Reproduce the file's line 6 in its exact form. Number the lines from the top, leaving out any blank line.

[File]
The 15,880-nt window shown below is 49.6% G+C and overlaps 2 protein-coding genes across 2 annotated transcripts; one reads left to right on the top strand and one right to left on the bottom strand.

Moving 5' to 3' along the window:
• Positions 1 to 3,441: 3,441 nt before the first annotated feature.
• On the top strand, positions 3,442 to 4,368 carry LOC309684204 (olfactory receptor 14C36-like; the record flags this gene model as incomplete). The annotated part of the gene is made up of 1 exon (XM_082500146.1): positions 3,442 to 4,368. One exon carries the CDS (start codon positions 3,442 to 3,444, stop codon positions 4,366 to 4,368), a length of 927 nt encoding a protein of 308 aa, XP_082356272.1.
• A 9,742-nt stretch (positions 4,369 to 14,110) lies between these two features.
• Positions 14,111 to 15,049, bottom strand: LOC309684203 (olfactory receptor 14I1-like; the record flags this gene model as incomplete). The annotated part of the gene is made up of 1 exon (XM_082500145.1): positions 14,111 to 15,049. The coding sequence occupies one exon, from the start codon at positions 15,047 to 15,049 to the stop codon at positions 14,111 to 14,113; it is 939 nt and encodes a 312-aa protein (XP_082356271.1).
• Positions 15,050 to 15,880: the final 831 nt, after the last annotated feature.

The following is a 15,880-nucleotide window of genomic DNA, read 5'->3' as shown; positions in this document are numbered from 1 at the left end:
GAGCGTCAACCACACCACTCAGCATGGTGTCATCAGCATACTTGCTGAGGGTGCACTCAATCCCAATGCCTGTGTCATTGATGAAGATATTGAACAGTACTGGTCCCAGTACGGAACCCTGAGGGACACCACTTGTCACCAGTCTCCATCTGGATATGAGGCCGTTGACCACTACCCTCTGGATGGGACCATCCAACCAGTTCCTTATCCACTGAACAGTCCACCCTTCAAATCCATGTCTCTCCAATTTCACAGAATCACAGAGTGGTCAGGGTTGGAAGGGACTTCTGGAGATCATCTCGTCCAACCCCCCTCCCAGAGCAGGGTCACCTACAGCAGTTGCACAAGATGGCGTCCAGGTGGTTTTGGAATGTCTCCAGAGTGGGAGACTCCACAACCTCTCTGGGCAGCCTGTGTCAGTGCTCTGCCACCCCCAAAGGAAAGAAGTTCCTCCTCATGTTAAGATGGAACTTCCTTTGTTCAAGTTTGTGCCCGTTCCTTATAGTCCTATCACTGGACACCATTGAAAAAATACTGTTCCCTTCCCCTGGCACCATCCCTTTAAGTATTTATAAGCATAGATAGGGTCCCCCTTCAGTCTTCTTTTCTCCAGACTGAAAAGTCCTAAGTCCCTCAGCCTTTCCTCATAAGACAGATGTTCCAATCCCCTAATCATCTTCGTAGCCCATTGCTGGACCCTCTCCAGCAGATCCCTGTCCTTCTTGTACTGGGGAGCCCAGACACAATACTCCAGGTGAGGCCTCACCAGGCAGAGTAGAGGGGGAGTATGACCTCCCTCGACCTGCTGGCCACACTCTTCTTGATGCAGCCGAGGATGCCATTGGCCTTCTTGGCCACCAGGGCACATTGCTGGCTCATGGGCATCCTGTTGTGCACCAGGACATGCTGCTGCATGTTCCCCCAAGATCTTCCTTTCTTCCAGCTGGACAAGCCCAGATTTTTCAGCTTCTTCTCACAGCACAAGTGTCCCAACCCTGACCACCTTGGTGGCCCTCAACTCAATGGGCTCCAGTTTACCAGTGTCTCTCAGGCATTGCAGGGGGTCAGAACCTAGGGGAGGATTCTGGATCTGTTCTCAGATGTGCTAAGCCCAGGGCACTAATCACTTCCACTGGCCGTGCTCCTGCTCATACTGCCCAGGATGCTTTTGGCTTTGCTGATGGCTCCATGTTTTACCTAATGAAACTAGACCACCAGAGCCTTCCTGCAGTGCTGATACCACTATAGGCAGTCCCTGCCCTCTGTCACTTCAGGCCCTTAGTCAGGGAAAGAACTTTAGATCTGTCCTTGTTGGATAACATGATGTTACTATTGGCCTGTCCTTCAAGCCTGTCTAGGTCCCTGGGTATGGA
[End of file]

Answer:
• Positions 14,111 to 15,049, bottom strand: LOC309684203 (olfactory receptor 14I1-like; the record flags this gene model as incomplete). The annotated part of the gene is made up of 1 exon (XM_082500145.1): positions 14,111 to 15,049. The coding sequence occupies one exon, from the start codon at positions 15,047 to 15,049 to the stop codon at positions 14,111 to 14,113; it is 939 nt and encodes a 312-aa protein (XP_082356271.1).